Surprises From Gates's 1996 Memoir
Tuesday, January 23, 2007
Of all the presidents he worked for, Defense Secretary Robert M. Gates is particularly supportive of one -- but it isn't, as might be expected, Ronald Reagan, the first President Bush or even Gerald R. Ford.
Rather, in his memoirs, the new Pentagon chief leaps repeatedly to the defense of Jimmy Carter, the sole Democrat for whom he worked, who was often seen as weak on the Soviet Union and taken by surprise when it invaded Afghanistan in December 1979.
Gates's 1996 book, "From the Shadows," is now being combed for insights into the new defense secretary's thinking, how he might run the Pentagon and what he's had to say about his past bosses.
When it comes to Carter, it isn't that Gates, a career Sovietologist who rose to become CIA director, is a closet dove. Rather, he thinks Carter was far tougher on Moscow than is generally recognized.
"I believe the Soviets saw a very different Jimmy Carter than did most Americans by 1980, different and more hostile and threatening," Gates writes. In both conventional weaponry and in the nuclear arena, he argues, Carter would "provide a strong foundation for Ronald Reagan to build upon." By contrast, Gates describes the first president for whom he worked, Richard Nixon, as "by far the most liberal" of the group. (Gates also shows a bit of dovish ankle, revealing that before leaving the CIA to work in the Nixon White House, he marched in a May 1970 antiwar demonstration.)
Most of all, writes Gates, who was the national intelligence officer for the Soviet Union at the time, Carter's emphasis on human rights cast a spotlight on the Soviets' greatest vulnerability. The rights theme, Gates says, made Carter "the first president during the Cold War to challenge publicly and consistently the legitimacy of Soviet rule at home." In his view, these were "the first steps" toward the beginning of the end of the Soviet Union.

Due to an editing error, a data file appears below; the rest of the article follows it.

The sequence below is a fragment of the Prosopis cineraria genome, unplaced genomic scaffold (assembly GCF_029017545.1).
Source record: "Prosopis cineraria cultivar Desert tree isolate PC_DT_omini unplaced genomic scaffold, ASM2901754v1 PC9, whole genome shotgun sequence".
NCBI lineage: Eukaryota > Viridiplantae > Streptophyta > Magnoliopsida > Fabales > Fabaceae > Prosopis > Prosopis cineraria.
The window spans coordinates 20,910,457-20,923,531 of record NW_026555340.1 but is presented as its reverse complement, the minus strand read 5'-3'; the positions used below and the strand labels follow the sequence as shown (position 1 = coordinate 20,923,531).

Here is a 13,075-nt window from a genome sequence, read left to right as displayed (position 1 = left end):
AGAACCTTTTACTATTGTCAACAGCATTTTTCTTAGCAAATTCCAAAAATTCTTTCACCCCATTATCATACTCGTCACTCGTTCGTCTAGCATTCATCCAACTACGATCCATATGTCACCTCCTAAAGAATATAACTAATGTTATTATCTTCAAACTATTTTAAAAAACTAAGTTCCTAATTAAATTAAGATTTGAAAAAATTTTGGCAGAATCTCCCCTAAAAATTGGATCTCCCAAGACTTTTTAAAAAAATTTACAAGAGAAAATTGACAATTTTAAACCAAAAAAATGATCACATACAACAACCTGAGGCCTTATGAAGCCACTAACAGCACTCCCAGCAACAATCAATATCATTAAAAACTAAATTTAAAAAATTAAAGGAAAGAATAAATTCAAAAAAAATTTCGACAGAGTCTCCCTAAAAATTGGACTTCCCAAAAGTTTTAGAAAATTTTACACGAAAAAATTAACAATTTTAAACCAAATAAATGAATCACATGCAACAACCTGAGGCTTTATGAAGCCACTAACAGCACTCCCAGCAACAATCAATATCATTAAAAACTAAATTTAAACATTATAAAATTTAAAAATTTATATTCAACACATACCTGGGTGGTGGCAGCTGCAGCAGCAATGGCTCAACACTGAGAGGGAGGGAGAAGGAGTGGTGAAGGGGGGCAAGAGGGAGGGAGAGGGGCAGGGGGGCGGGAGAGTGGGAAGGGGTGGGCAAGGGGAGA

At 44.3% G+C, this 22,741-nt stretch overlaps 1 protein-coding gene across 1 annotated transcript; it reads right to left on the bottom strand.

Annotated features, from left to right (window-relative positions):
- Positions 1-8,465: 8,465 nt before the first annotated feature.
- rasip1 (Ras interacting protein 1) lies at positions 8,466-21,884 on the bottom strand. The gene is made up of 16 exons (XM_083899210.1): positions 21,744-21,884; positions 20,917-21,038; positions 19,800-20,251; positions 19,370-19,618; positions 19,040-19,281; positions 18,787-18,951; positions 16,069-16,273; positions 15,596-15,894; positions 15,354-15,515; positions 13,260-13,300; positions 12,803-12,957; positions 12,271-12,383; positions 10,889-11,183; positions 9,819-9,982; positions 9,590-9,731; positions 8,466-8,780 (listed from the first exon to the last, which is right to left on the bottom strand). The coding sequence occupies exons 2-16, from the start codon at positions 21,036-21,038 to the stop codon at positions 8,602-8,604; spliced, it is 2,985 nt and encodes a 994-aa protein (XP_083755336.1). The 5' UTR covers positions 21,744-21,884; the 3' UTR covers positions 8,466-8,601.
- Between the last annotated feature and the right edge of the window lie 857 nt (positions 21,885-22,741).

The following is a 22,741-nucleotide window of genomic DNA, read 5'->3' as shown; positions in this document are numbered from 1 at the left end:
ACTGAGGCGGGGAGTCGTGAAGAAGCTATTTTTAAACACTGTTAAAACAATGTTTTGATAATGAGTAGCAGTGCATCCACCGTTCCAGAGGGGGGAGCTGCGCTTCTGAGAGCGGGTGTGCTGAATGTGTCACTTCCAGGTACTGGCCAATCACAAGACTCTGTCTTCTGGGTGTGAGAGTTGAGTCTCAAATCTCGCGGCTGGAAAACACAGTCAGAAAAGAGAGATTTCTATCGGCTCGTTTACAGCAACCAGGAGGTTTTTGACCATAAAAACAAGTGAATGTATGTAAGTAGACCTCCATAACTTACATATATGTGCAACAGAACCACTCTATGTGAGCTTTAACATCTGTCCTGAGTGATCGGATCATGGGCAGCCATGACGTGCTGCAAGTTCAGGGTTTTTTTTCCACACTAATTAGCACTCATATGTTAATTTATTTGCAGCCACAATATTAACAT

Gates even defends Carter's handling of Afghanistan, reporting that the president and his advisers reacted far earlier than is generally understood, most notably by authorizing covert aid to Afghan insurgents.
The 604-page book contains a few other hints at how Gates might operate at the Pentagon during the last two years of the Bush administration.
· He might seek to borrow from the proposals and tactics of the administration's opponents. Some of the most effective U.S. officials he has seen, he says, were Henry A. Kissinger, Zbigniew Brzezinski and George P. Shultz, whom he describes as "basically hawks who drew extensively on the ideas and initiatives of the doves."
· He appears more inclined than his predecessor, Donald H. Rumsfeld, to try to enlist the support of the Pentagon bureaucracy for his policies. Reviewing the record of one CIA director, Adm. Stansfield Turner, he concludes that, "in nearly every case, his failure to build a substantial internal constituency for his changes led to the reversal of his initiatives very quickly after his departure."
· He doesn't make policy disagreements personal. He writes warmly about his former boss Brent Scowcroft, who was national security adviser under George H.W. Bush (and also under Ford) but has been considered something of a turncoat by the current president for opposing the invasion of Iraq. "I never argued as much with any person," he recalls. "I never got more frustrated at times with any person. But when I became DCI [director of central intelligence] and left the White House, I considered Brent Scowcroft my closest friend in the world."